Jeremy managed his 200 kilometres in under six hours. The plan for dusk was to do a very quick swap of bikes; the Cannondale ready to go with the less intense lights on. Jeremy grabbed it and headed back out, while I set up the Forza for late night riding with his heavy-duty lights. Once that was done I called in an order to Al Forno, a great restaurant to the west of the Busselton CBD on the Bussell Highway – Jeremy wanted lasagne and hot chips and we’d decided that after 8pm would be perfect. I brought back the food, and Jeremy ate half the lasagne (honestly, one serve would have fed two people anyway) and all the hot chips – he’d smelt some earlier in the day and had a craving. He had a gingerbread man for dessert that I’d bought at the bakery earlier that day, and headed back out.
Nearing 11pm both Colin and Jeremy were in the tent taking a break and both looked pretty shattered. Jeremy was still on schedule for his 500km, and Colin was currently leading the 50-59 category. It began to rain at about this point, and they headed out for another stint. The plan for Jeremy was to have a quick rinse off at the beach shower on the foreshore and go to sleep around midnight in the Captiva, getting up around 5am to start riding again. Because he was so far ahead of schedule he decided to drive to Cathy’s place and take advantage of a hot shower. I left the foreshore a bit before he did, pedalling back to Cathy’s on Jeremy’s mum’s shopper bike. I’d asked Jeremy’s dad to bring it down earlier in the day; I’d realised his parents were probably not going to be keen on copying my intended midnight finish and 5am start, and if Jeremy was going to sleep in the Captiva while I slept at the house, unless I borrowed his Mum and Dad’s car I was going to be strapped for transport back to the foreshore.
When I woke up I immediately checked the online tracker for what lap Jeremy and Colin were on. Colin had evidently lost his lead overnight but I thought that Jeremy was out on his bike already. I had a shower and then checked the tracker again – yep, Jeremy was increasing his lap count, but Colin was stationary. I quickly got changed, had my breakfast while I listened to the rain pouring down and then pedaled back to the foreshore. I got to the tent to see Colin sat in one camping chair with his feet on the other and a couple of blankets wrapped around him. I gently called his name several times, to no response, and tried a bit louder and a bit sharper. He stirred, and looked blearily at me, not really registering anything in his fog. It took him a couple of minutes to work out how to speak, and he explained that he’d taken quite ill in the night, and had decided to sit down for a while to see if he could manage to keep some fluids down.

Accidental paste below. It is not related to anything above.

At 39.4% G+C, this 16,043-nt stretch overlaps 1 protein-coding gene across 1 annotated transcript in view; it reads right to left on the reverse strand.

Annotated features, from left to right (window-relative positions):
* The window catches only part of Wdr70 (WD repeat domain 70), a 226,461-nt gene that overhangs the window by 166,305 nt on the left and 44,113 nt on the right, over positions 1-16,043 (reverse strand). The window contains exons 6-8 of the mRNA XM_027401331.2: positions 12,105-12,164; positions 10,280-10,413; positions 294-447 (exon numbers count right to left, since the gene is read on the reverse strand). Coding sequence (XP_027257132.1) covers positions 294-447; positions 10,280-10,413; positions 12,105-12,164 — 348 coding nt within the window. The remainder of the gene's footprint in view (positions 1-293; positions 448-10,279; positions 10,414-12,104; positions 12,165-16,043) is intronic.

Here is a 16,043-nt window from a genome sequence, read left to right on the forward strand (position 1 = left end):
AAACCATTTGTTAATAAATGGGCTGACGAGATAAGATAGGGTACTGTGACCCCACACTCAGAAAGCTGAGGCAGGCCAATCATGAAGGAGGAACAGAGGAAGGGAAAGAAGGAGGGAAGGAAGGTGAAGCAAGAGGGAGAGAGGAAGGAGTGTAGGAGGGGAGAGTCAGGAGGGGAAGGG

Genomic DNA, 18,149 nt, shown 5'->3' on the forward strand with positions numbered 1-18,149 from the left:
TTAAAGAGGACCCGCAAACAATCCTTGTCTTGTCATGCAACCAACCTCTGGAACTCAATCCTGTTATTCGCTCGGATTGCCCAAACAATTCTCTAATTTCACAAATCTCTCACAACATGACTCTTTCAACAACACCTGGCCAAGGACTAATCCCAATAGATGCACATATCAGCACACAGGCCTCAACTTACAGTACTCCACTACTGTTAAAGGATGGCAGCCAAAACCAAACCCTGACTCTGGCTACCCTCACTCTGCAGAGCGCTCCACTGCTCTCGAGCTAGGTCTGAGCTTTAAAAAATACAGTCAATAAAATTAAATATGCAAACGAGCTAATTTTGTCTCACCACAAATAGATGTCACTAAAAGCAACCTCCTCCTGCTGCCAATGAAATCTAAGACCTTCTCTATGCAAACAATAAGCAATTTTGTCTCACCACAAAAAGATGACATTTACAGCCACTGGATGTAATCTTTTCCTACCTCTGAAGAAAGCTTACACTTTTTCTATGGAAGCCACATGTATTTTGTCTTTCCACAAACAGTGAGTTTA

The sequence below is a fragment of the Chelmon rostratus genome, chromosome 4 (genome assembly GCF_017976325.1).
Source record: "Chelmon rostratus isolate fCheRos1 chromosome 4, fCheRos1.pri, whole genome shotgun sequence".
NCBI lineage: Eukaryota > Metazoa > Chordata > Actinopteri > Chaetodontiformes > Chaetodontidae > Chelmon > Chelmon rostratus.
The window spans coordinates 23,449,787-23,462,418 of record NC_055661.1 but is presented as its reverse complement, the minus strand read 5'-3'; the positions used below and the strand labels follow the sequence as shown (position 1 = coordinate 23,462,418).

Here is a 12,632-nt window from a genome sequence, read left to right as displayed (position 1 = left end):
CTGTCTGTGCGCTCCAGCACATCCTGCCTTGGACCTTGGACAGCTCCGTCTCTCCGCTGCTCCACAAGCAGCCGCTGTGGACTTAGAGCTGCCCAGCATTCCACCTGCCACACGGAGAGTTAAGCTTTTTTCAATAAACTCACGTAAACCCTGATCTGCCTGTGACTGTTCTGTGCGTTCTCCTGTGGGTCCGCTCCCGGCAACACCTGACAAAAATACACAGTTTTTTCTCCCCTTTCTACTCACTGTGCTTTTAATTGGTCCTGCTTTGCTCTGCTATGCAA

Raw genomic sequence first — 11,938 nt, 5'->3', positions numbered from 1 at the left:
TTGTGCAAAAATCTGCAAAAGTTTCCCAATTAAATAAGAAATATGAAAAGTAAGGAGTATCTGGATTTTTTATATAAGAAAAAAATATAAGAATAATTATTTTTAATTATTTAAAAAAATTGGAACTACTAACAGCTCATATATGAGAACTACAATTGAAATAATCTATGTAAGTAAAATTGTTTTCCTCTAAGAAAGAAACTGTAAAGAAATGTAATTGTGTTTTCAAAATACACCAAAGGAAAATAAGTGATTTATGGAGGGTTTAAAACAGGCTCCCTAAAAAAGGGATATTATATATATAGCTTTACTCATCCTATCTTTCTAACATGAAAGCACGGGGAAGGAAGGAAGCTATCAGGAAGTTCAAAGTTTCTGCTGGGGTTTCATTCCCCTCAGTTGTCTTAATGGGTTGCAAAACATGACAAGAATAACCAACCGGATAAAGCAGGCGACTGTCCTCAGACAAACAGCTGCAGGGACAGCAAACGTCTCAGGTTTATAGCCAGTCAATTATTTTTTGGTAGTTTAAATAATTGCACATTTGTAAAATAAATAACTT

The night before I’d prepaid the coffee man next door for a coffee for Jeremy, so he could have a strong hot coffee first thing if he wanted, so I went and ordered that and also got Colin a weak black tea. While I was waiting for the order I saw Colin, now standing, cannoning off the tent walls and wobbling around while he tried to set up his bike for the day. He was absolutely wrecked, but at that point he was still second in the 50-59 category, and determined not to lose his place. He kept the black tea down, and was slowly coming to a slightly higher function. Colin didn’t get a driver’s license until he was well over 40 years of age – his transport was almost solely by bicycle (technically also by submarine, as he was in the Australian Navy for over twenty years), so I thought as he pedaled off he’d actually probably be more stable on a bicycle than on his feet. Jeremy later said that he’d co-opted a few people to keep coming and checking on Colin, and was himself pulling in regularly to make sure that he could see the rise and fall of Colin’s chest while he slept.
The morning wore on and the rain poured down; everyone was just grimly determined, pedalling lap after lap. Colin wouldn’t take anything in except for plain water and kept checking to see where he was on the leader board. His lead seemed steady at about 3-4 laps for most of the morning. Jeremy had his head down just pedalling on and on. He was still on schedule for 500km, but he wasn’t going to get much beyond that.
We were coming up on 11am and Jeremy did it. About half an hour before the finish he made his target of five hundred kilometres. He’d slowly lost speed over the 24 hours and by this point wasn’t able to make the calculations of what speed to keep at in order to make his goal, so as he’d pass and ask what lap he was on, we’d keep telling him to just keep his speed over 20km/h. Sometimes there would be a lag between the online tracker and reality, and other times you’d want to say to Jeremy “you’re on lap 240”, because technically he was, but in 100 metres he’d be on lap 241, so it was easier to just say “Keep pedalling over 20km/h!”
I’d told Erik Mellegers, the event MC and owner of the Collie Crank’n Cycles bike shop that Jeremy’s goal was five hundred kilometres. I knew Jeremy would want a secondary verification, and Erik was reading distances off the official timing and recording system. As Jez crossed the line marking the end of the lap that took him over 500km, I gulped air and tried to stop crying with pride while Erik announced “Jeremy Savage! Five hundred plus kilometres!”
Jez threw his arm high in the air, and kept pedalling Fred, going around the corner, having finally met his goal, with another 30 or so minutes spare.